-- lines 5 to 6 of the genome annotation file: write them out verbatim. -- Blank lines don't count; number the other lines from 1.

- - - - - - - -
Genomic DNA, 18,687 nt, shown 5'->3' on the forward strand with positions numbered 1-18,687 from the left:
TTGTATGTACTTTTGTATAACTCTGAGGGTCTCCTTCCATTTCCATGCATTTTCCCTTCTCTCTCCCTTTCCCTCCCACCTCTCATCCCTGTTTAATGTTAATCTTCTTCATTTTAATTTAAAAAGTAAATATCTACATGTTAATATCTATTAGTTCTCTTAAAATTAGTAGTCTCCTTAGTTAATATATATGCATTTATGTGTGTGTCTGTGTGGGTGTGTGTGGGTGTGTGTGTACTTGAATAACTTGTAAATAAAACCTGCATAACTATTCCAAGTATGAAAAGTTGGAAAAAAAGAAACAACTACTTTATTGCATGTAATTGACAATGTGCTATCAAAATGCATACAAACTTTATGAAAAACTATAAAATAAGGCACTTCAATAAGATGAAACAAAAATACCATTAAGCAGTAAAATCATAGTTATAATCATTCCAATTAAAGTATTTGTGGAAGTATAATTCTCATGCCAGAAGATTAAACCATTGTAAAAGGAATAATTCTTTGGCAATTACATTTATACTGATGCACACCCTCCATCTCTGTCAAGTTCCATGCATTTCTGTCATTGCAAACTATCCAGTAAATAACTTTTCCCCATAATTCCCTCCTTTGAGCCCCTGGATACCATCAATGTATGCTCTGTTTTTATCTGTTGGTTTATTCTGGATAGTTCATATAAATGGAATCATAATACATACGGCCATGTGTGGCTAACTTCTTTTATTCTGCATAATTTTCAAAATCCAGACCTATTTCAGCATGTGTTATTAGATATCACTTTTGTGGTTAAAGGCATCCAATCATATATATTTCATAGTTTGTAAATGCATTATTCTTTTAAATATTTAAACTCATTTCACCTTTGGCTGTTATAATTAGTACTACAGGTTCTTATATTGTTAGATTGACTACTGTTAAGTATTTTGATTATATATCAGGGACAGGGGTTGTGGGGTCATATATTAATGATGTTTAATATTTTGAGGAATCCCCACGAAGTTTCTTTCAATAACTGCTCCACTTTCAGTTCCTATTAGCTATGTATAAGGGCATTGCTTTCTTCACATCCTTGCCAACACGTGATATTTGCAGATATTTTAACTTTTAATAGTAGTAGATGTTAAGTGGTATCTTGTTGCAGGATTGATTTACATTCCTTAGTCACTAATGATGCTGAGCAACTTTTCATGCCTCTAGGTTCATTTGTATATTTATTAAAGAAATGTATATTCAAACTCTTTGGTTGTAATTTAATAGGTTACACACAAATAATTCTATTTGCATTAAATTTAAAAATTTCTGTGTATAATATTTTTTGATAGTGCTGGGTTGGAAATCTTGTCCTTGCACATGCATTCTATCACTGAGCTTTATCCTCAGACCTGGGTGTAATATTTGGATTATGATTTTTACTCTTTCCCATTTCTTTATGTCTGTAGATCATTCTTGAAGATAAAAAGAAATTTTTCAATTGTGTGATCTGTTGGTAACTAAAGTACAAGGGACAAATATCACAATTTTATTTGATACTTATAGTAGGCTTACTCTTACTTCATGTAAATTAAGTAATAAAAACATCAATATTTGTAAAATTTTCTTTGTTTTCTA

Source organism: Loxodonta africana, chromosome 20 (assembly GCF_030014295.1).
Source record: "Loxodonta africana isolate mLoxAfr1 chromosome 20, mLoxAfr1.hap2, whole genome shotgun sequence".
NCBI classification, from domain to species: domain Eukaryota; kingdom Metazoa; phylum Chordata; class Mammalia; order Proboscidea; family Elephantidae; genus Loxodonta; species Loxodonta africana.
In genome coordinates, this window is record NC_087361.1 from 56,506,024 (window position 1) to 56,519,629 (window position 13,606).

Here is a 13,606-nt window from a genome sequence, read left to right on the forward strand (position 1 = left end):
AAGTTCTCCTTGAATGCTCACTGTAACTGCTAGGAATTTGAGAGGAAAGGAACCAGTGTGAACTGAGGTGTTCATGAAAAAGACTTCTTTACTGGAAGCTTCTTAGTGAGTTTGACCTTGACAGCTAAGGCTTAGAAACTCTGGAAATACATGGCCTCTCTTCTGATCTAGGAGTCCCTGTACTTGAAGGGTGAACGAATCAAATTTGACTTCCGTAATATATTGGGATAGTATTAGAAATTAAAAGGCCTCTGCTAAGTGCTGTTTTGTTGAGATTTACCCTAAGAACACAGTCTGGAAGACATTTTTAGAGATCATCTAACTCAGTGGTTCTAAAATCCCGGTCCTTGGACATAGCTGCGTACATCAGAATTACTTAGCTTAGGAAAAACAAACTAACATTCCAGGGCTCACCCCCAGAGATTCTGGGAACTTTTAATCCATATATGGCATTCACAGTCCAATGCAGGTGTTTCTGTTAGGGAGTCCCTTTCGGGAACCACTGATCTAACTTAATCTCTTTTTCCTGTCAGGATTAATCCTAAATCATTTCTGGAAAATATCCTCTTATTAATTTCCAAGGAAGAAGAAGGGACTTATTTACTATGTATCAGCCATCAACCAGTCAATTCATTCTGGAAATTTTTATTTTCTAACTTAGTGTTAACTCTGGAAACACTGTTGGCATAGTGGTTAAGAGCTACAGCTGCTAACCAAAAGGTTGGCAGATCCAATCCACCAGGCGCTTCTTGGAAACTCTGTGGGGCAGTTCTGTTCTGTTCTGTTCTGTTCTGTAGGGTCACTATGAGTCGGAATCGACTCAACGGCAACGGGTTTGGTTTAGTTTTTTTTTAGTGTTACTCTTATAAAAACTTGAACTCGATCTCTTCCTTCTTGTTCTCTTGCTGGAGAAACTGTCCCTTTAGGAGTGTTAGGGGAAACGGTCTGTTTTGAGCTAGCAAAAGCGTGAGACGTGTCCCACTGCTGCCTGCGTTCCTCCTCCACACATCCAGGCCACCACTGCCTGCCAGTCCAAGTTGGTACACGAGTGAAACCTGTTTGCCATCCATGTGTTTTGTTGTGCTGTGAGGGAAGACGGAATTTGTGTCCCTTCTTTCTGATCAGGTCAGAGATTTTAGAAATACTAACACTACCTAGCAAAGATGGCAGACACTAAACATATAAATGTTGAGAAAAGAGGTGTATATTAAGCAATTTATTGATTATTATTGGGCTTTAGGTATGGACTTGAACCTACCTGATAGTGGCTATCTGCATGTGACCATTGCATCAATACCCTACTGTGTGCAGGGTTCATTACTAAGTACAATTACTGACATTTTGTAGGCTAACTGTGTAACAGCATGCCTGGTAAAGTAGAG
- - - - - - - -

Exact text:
NCBI classification, from domain to species: domain Eukaryota; kingdom Metazoa; phylum Chordata; class Mammalia; order Proboscidea; family Elephantidae; genus Loxodonta; species Loxodonta africana.
In genome coordinates, this window is record NC_087361.1 from 56,506,024 (window position 1) to 56,519,629 (window position 13,606).